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1/(n+1) < 1/31 + 1/32 + 1/33 < 1/n. What is n

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Senior Manager
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1/(n+1) < 1/31 + 1/32 + 1/33 < 1/n. What is n [#permalink] New post 18 Sep 2007, 02:28
1. 1/(n+1) < 1/31 + 1/32 + 1/33 < 1/n. What is n?
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 [#permalink] New post 18 Sep 2007, 05:20
Can't do the long division too quickly. But 1/31 + 1/32 +1/33 must be about 3/32, or a little bit less than 1/10 (3/30) and greater than 1/11 (3/33). So I'd say that n is 10, n+1 is 11.
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 [#permalink] New post 18 Sep 2007, 06:22
I see your logic getting to 3/32, but because 1/(n+1) is less than 1/n, I think n should be 9.


1/10< 3/32 <1/9

yesh?
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 [#permalink] New post 18 Sep 2007, 09:10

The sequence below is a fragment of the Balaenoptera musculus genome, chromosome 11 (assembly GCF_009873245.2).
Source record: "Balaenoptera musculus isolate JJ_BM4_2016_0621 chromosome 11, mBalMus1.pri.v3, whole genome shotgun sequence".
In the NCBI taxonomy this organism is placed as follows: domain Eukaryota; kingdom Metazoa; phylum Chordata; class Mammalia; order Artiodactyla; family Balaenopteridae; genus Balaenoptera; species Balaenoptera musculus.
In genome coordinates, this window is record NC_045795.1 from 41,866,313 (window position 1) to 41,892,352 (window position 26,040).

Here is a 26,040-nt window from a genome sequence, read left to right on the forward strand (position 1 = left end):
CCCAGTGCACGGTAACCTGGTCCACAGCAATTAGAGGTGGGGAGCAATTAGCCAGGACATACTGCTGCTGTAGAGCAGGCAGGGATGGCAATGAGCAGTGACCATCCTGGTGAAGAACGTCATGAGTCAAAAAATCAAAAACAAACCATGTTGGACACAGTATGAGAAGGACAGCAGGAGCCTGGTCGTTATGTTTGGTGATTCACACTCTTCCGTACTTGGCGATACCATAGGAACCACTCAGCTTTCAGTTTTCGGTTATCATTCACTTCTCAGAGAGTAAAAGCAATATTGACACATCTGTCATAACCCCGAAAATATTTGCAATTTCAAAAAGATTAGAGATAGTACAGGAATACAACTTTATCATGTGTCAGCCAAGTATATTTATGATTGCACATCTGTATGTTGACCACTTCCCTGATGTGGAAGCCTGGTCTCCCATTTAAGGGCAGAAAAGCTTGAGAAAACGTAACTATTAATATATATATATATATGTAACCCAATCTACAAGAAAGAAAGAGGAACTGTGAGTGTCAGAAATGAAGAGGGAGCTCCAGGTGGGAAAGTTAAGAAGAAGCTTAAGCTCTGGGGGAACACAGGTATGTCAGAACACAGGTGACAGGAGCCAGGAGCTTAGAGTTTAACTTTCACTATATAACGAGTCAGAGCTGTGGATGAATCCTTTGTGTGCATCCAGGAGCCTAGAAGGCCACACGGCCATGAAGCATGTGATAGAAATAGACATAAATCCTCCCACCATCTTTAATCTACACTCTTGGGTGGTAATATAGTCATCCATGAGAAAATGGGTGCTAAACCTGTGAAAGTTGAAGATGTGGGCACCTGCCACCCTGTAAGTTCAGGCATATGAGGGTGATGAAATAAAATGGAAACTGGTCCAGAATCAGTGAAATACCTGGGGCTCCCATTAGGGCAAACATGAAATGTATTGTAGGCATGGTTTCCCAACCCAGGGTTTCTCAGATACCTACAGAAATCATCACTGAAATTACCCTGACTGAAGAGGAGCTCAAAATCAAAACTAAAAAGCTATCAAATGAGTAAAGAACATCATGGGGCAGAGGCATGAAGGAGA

Isn't it 341>n>340

or there should be single value???
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 [#permalink] New post 18 Sep 2007, 10:06
1/3 = 0.333

1/ 30 = 0.0333

1/31 < 0.033 = 0.032

1/32 < 0.031 = 0.031

1/33 < 0.031 = 0.030

sum = 0.093

1/11 < 0.093 < 1/n+1


Cant figure out after this!!
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Re: what is n? [#permalink] New post 18 Sep 2007, 11:23
rishi2377 wrote:
1. 1/(n+1) < 1/31 + 1/32 + 1/33 < 1/n. What is n?


What if we do this:

(1-30/31)+(1-31/32)+(1-32/33)=3-2.88=.12
30/31=.96 and so others
so

1/(n+1)<12/100<1/n
from here the only
i think there might not be exact integer to replace it. but this range might do:
1/(n+1)<3/25
3/25<1/N
from there we should find the range only.
since it is an inequality, we cannot say that it is exactly this number, what actually are answer choices?
Re: what is n?   [#permalink] 18 Sep 2007, 11:23
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1/(n+1) < 1/31 + 1/32 + 1/33 < 1/n. What is n

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